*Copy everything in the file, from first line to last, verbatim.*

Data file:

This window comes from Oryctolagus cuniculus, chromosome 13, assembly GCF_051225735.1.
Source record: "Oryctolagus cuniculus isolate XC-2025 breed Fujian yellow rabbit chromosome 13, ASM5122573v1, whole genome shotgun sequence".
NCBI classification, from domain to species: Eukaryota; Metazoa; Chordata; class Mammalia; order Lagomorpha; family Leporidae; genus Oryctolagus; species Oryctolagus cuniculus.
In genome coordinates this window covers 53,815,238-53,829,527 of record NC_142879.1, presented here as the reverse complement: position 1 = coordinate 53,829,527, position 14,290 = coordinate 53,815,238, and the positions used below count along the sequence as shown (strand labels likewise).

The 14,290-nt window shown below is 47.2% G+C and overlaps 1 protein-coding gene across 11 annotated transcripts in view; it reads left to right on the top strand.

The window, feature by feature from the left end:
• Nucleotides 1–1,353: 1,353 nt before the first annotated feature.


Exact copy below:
This window comes from Oryctolagus cuniculus, chromosome 13, assembly GCF_051225735.1.
Source record: "Oryctolagus cuniculus isolate XC-2025 breed Fujian yellow rabbit chromosome 13, ASM5122573v1, whole genome shotgun sequence".
NCBI classification, from domain to species: Eukaryota; Metazoa; Chordata; class Mammalia; order Lagomorpha; family Leporidae; genus Oryctolagus; species Oryctolagus cuniculus.
In genome coordinates this window covers 53,815,238-53,829,527 of record NC_142879.1, presented here as the reverse complement: position 1 = coordinate 53,829,527, position 14,290 = coordinate 53,815,238, and the positions used below count along the sequence as shown (strand labels likewise).

The 14,290-nt window shown below is 47.2% G+C and overlaps 1 protein-coding gene across 11 annotated transcripts in view; it reads left to right on the top strand.

The window, feature by feature from the left end:
• Nucleotides 1–1,353: 1,353 nt before the first annotated feature.